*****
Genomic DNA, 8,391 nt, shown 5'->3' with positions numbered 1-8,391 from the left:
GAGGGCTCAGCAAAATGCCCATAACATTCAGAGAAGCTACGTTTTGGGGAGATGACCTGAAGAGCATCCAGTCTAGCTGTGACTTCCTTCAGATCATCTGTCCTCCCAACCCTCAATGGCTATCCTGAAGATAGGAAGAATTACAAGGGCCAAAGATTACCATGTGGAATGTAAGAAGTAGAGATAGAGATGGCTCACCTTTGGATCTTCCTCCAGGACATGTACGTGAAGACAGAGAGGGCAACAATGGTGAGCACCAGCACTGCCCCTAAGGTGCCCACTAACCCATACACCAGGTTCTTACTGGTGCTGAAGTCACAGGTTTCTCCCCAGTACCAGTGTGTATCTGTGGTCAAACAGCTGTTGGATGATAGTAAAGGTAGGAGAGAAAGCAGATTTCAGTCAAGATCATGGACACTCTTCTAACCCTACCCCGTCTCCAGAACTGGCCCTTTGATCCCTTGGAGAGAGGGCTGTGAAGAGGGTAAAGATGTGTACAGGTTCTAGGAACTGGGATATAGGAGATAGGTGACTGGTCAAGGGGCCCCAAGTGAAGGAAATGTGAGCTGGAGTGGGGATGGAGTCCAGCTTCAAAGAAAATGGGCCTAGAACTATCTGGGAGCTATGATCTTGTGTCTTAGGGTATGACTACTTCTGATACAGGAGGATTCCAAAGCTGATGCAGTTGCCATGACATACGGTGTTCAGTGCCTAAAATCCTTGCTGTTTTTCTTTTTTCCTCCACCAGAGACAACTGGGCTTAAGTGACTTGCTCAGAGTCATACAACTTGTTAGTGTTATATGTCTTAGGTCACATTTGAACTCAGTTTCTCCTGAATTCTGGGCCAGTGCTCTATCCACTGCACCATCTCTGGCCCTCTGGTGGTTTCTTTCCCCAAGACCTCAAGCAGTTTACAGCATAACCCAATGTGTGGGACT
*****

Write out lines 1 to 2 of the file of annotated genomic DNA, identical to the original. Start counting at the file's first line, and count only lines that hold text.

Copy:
Genomic DNA, 8,391 nt, shown 5'->3' with positions numbered 1-8,391 from the left:
GAGGGCTCAGCAAAATGCCCATAACATTCAGAGAAGCTACGTTTTGGGGAGATGACCTGAAGAGCATCCAGTCTAGCTGTGACTTCCTTCAGATCATCTGTCCTCCCAACCCTCAATGGCTATCCTGAAGATAGGAAGAATTACAAGGGCCAAAGATTACCATGTGGAATGTAAGAAGTAGAGATAGAGATGGCTCACCTTTGGATCTTCCTCCAGGACATGTACGTGAAGACAGAGAGGGCAACAATGGTGAGCACCAGCACTGCCCCTAAGGTGCCCACTAACCCATACACCAGGTTCTTACTGGTGCTGAAGTCACAGGTTTCTCCCCAGTACCAGTGTGTATCTGTGGTCAAACAGCTGTTGGATGATAGTAAAGGTAGGAGAGAAAGCAGATTTCAGTCAAGATCATGGACACTCTTCTAACCCTACCCCGTCTCCAGAACTGGCCCTTTGATCCCTTGGAGAGAGGGCTGTGAAGAGGGTAAAGATGTGTACAGGTTCTAGGAACTGGGATATAGGAGATAGGTGACTGGTCAAGGGGCCCCAAGTGAAGGAAATGTGAGCTGGAGTGGGGATGGAGTCCAGCTTCAAAGAAAATGGGCCTAGAACTATCTGGGAGCTATGATCTTGTGTCTTAGGGTATGACTACTTCTGATACAGGAGGATTCCAAAGCTGATGCAGTTGCCATGACATACGGTGTTCAGTGCCTAAAATCCTTGCTGTTTTTCTTTTTTCCTCCACCAGAGACAACTGGGCTTAAGTGACTTGCTCAGAGTCATACAACTTGTTAGTGTTATATGTCTTAGGTCACATTTGAACTCAGTTTCTCCTGAATTCTGGGCCAGTGCTCTATCCACTGCACCATCTCTGGCCCTCTGGTGGTTTCTTTCCCCAAGACCTCAAGCAGTTTACAGCATAACCCAATGTGTGGGACT